Conductive Concrete: New Possibilities

Posted on May 12, 2022

One way to address concrete’s sustainability goals is to craft it to serve multiple masters. To a significant degree, it already does. For example, thanks to carbonation, exposed concrete meets structural needs while also serving as a carbon sink.

What if it is possible for concrete to take on other tasks? What if it could generate electricity or heat? What if it could store electricity? Researchers have developed special cement-based composites (CBCs) that exhibit electrical properties without undermining structural performance. They’ve tried various conductive materials, including nanocarbon black and carbon fibers.

Concrete and Electricity

Nanocarbon black is at once conductive, available, and affordable. Researchers found that an even distribution of the right concentration of nanocarbon black particles makes concrete conductive.

Research into nanocarbon doping of concrete is the result of a multi-year effort. Researchers at MIT's Concrete Sustainability Hub (CSHub) collaborated with a team at the French National Center for Scientific Research (CNRS).

The “percolation threshold” is the point at which concrete can carry a current. The team at MIT found that it was possible to reach the percolation threshold with sufficient infusion and distribution of nanocarbon black. Selected formulations also ensure that electrical currents remain at levels safe for humans.

Ideal conductivity

To improve conductivity in concrete, the team sought to optimize a metric called “tortuosity.” The goal is to make the conductive pathways as efficient as possible. It’s like comparing distances “as the crow flies” versus actual road routes. The latter is always longer than the former. The longer the path, the higher the tortuosity. In other words,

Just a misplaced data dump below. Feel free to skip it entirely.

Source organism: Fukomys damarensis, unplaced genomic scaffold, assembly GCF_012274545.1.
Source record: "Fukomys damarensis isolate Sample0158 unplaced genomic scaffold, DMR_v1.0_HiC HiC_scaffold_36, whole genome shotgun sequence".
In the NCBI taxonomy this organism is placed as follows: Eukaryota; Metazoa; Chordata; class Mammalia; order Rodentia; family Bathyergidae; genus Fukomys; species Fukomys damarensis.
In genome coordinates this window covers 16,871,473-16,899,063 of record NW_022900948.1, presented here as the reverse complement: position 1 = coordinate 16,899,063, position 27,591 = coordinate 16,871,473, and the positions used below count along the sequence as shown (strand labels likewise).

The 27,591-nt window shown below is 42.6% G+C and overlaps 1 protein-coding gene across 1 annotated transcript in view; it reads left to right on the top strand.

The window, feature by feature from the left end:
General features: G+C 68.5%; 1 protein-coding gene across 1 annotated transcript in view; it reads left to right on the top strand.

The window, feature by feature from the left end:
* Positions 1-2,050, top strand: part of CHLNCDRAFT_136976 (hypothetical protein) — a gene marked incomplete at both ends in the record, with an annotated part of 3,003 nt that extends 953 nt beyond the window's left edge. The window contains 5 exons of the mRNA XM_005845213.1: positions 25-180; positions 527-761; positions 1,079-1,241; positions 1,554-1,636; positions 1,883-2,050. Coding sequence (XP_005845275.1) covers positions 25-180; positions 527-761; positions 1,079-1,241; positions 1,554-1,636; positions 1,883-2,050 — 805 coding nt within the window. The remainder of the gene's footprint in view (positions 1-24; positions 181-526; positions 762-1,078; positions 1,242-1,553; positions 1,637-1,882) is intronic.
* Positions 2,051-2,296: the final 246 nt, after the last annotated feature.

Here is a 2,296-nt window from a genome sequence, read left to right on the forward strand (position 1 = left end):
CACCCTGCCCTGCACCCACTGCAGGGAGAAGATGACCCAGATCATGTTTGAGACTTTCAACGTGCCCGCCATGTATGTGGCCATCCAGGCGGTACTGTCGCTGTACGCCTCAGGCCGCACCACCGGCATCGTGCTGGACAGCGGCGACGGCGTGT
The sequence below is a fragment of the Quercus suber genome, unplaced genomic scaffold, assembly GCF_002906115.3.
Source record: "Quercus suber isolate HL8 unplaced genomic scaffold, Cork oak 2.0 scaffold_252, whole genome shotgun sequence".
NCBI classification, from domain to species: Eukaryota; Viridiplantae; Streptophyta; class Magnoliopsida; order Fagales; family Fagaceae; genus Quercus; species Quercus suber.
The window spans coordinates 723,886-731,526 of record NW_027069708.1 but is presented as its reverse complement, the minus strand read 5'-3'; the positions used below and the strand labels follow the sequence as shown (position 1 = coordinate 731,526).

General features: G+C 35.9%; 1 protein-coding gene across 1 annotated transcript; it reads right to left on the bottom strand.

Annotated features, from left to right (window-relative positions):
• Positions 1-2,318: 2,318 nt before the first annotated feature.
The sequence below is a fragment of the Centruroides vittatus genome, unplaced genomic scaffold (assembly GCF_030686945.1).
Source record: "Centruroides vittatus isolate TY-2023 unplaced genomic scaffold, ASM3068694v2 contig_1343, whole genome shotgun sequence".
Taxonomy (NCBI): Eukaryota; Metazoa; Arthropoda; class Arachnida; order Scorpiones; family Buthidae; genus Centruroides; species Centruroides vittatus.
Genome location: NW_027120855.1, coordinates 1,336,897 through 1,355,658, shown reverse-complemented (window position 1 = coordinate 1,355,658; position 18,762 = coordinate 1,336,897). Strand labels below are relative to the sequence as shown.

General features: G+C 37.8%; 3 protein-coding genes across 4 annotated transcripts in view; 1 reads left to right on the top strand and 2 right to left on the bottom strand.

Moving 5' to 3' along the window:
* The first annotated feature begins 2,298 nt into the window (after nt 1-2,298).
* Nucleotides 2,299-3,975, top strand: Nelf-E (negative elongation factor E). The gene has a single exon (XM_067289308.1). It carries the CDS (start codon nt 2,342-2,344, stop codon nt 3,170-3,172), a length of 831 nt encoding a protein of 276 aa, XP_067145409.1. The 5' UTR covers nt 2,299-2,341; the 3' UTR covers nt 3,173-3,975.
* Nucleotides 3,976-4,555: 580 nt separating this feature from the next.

In conductive concrete, optimum tortuosity requires a balancing of the amount and dispersion of carbon. A tortuosity value of two is ideal. This means that the electron path is only twice the length of the sample. Too little nanocarbon black fails to achieve the desired conductivity. At the same time, too much actually sabotages the effort.

Potential Uses of Conductive Concrete

Concrete that conducts electricity offers an array of tantalizing possibilities. It can make paving more sustainable. It can make concrete buildings self-sensing. Conductive concrete may also allow for more efficient slab heating. Finally, it may reduce a building’s energy consumption by a significant percentage.

Make paving more sustainable

Conductive pavement could reduce concrete’s carbon footprint in important ways. For example, less use of deicing chemicals reduces road damage. This delays repairs and/or replacements. It also limits the emissions of heavy salt trucks. Reduced salt use improves the environment. Airport runways and hilly roads are among the potential beneficiaries. Iowa State researchers have examined the deicing potential of concrete infused with recycled carbon fibers.

Become sensors for structural health

Nanocarbon-infused concrete may also serve as a self-sensing mechanism for monitoring structural health. For example, it could predict a concrete structure’s remaining service life. This approach reduces the need for traditional sensors and their external power sources.